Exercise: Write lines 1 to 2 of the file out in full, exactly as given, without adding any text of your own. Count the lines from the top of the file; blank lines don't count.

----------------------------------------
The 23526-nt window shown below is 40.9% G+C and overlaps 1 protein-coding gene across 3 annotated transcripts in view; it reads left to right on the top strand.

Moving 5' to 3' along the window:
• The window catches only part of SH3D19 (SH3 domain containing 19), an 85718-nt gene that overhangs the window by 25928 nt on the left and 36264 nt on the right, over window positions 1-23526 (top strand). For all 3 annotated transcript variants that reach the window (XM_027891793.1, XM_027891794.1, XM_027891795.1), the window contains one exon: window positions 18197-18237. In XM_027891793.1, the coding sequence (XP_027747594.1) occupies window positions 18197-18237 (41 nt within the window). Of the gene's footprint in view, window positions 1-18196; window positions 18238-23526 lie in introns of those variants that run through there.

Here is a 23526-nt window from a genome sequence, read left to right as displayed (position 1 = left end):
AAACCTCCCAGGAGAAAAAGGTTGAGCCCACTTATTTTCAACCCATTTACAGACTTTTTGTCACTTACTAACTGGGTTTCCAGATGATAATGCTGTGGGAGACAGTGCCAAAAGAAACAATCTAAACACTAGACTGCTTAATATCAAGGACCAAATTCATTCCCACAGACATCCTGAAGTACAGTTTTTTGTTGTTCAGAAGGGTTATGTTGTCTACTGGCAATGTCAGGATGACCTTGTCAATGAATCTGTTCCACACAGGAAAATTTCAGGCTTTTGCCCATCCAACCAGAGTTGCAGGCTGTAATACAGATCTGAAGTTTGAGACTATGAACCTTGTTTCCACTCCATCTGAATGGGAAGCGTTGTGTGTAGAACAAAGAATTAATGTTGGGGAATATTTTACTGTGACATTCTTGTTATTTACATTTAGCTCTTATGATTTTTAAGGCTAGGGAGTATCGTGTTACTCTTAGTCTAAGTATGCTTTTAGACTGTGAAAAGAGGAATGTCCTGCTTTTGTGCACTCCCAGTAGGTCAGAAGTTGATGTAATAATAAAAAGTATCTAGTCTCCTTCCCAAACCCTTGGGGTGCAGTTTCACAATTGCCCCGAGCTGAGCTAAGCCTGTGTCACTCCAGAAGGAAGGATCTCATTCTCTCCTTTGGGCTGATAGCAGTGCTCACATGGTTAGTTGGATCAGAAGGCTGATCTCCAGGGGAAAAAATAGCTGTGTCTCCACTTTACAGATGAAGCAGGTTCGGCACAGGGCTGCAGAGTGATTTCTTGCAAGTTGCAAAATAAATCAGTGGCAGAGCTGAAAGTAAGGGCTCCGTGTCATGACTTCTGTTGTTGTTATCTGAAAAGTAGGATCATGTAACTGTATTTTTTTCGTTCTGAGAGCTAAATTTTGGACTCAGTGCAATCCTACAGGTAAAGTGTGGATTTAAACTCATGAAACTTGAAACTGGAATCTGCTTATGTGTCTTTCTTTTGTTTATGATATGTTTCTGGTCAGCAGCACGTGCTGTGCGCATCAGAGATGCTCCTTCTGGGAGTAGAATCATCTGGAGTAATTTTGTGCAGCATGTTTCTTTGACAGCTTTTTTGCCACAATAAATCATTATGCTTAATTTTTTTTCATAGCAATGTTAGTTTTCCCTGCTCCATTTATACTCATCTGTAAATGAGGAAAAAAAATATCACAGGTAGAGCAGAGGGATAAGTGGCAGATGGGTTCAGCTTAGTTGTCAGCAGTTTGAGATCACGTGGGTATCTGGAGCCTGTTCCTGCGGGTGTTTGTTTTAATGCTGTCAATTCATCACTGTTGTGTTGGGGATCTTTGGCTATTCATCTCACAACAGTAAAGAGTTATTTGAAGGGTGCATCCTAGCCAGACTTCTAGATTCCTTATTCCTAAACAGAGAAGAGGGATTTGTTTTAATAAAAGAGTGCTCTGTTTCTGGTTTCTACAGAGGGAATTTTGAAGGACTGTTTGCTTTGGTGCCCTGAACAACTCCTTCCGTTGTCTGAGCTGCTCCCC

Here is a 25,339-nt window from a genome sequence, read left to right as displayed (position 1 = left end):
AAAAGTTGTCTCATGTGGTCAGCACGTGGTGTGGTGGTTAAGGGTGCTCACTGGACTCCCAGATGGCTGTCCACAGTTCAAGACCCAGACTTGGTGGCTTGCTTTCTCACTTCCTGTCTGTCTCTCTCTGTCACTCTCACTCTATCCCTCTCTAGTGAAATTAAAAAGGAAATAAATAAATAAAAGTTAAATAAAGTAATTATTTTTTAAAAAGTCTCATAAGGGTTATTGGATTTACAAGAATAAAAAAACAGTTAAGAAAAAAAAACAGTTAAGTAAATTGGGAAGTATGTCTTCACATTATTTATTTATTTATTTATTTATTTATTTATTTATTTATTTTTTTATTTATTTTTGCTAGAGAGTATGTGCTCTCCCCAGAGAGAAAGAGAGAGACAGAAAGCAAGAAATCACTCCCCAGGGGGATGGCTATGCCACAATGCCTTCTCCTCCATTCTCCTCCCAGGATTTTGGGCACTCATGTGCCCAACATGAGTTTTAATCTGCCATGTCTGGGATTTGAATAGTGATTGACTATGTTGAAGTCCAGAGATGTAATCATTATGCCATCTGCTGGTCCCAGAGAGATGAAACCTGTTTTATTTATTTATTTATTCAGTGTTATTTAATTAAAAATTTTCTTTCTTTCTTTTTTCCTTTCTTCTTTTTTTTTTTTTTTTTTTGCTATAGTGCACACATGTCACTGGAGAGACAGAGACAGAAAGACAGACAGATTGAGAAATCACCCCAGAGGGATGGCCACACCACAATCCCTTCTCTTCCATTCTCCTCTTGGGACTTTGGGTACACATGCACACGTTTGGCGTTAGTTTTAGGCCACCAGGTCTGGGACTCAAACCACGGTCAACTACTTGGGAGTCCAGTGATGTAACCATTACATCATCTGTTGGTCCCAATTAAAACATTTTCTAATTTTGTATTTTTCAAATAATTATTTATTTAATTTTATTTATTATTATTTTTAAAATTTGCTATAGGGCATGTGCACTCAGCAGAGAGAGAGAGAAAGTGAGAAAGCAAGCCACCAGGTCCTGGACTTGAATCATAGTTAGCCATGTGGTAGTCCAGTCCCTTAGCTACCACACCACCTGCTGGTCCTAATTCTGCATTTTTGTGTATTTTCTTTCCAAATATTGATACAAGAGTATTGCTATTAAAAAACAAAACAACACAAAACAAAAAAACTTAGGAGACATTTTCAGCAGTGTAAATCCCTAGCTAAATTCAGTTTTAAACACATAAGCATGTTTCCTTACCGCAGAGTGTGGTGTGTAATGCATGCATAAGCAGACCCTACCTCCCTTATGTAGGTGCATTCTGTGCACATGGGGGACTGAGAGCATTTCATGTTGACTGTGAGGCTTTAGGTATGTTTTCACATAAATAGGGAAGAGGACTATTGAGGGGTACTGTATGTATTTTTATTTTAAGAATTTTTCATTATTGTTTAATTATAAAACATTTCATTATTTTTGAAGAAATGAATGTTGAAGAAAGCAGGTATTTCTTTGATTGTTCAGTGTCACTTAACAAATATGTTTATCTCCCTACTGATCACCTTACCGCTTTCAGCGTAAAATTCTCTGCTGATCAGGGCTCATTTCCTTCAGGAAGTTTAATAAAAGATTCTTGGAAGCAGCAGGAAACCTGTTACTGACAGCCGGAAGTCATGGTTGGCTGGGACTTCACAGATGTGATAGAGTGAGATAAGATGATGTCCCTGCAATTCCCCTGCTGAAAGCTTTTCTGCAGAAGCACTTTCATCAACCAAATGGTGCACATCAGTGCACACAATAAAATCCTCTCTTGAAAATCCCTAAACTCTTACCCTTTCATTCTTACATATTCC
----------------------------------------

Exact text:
The 23526-nt window shown below is 40.9% G+C and overlaps 1 protein-coding gene across 3 annotated transcripts in view; it reads left to right on the top strand.

Moving 5' to 3' along the window: